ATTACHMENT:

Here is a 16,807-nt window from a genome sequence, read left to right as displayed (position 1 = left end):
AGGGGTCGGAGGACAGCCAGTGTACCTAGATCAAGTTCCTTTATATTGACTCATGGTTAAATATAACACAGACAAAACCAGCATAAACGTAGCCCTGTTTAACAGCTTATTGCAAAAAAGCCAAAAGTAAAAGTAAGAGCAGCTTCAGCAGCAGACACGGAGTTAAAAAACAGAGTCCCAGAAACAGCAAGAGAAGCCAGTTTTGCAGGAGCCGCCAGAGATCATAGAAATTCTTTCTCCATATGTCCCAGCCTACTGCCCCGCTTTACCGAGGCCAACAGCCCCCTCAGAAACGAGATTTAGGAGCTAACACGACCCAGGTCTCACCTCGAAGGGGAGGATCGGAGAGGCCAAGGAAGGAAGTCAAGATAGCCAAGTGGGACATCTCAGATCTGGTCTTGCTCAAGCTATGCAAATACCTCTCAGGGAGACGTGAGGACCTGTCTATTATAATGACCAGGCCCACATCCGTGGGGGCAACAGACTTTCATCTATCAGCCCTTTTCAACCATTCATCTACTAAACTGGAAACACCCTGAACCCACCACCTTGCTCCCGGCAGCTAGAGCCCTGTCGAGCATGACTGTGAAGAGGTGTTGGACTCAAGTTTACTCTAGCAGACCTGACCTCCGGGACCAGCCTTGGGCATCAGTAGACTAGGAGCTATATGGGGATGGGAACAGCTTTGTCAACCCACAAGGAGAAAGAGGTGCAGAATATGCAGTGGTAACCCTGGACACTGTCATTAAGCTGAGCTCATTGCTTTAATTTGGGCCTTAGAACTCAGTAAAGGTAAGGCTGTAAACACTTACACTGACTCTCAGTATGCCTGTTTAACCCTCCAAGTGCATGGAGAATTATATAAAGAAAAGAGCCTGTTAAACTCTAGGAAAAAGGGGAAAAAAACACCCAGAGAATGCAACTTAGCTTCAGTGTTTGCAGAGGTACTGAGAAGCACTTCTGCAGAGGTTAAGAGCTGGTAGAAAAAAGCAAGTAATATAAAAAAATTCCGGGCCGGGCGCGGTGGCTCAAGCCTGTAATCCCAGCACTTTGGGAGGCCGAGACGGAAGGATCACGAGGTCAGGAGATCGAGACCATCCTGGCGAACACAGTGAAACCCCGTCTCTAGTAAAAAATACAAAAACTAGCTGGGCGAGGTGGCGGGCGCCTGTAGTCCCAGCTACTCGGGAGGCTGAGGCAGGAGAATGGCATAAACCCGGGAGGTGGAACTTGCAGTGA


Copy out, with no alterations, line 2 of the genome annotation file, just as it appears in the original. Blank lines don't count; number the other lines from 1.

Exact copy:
AGGGGTCGGAGGACAGCCAGTGTACCTAGATCAAGTTCCTTTATATTGACTCATGGTTAAATATAACACAGACAAAACCAGCATAAACGTAGCCCTGTTTAACAGCTTATTGCAAAAAAGCCAAAAGTAAAAGTAAGAGCAGCTTCAGCAGCAGACACGGAGTTAAAAAACAGAGTCCCAGAAACAGCAAGAGAAGCCAGTTTTGCAGGAGCCGCCAGAGATCATAGAAATTCTTTCTCCATATGTCCCAGCCTACTGCCCCGCTTTACCGAGGCCAACAGCCCCCTCAGAAACGAGATTTAGGAGCTAACACGACCCAGGTCTCACCTCGAAGGGGAGGATCGGAGAGGCCAAGGAAGGAAGTCAAGATAGCCAAGTGGGACATCTCAGATCTGGTCTTGCTCAAGCTATGCAAATACCTCTCAGGGAGACGTGAGGACCTGTCTATTATAATGACCAGGCCCACATCCGTGGGGGCAACAGACTTTCATCTATCAGCCCTTTTCAACCATTCATCTACTAAACTGGAAACACCCTGAACCCACCACCTTGCTCCCGGCAGCTAGAGCCCTGTCGAGCATGACTGTGAAGAGGTGTTGGACTCAAGTTTACTCTAGCAGACCTGACCTCCGGGACCAGCCTTGGGCATCAGTAGACTAGGAGCTATATGGGGATGGGAACAGCTTTGTCAACCCACAAGGAGAAAGAGGTGCAGAATATGCAGTGGTAACCCTGGACACTGTCATTAAGCTGAGCTCATTGCTTTAATTTGGGCCTTAGAACTCAGTAAAGGTAAGGCTGTAAACACTTACACTGACTCTCAGTATGCCTGTTTAACCCTCCAAGTGCATGGAGAATTATATAAAGAAAAGAGCCTGTTAAACTCTAGGAAAAAGGGGAAAAAAACACCCAGAGAATGCAACTTAGCTTCAGTGTTTGCAGAGGTACTGAGAAGCACTTCTGCAGAGGTTAAGAGCTGGTAGAAAAAAGCAAGTAATATAAAAAAATTCCGGGCCGGGCGCGGTGGCTCAAGCCTGTAATCCCAGCACTTTGGGAGGCCGAGACGGAAGGATCACGAGGTCAGGAGATCGAGACCATCCTGGCGAACACAGTGAAACCCCGTCTCTAGTAAAAAATACAAAAACTAGCTGGGCGAGGTGGCGGGCGCCTGTAGTCCCAGCTACTCGGGAGGCTGAGGCAGGAGAATGGCATAAACCCGGGAGGTGGAACTTGCAGTGA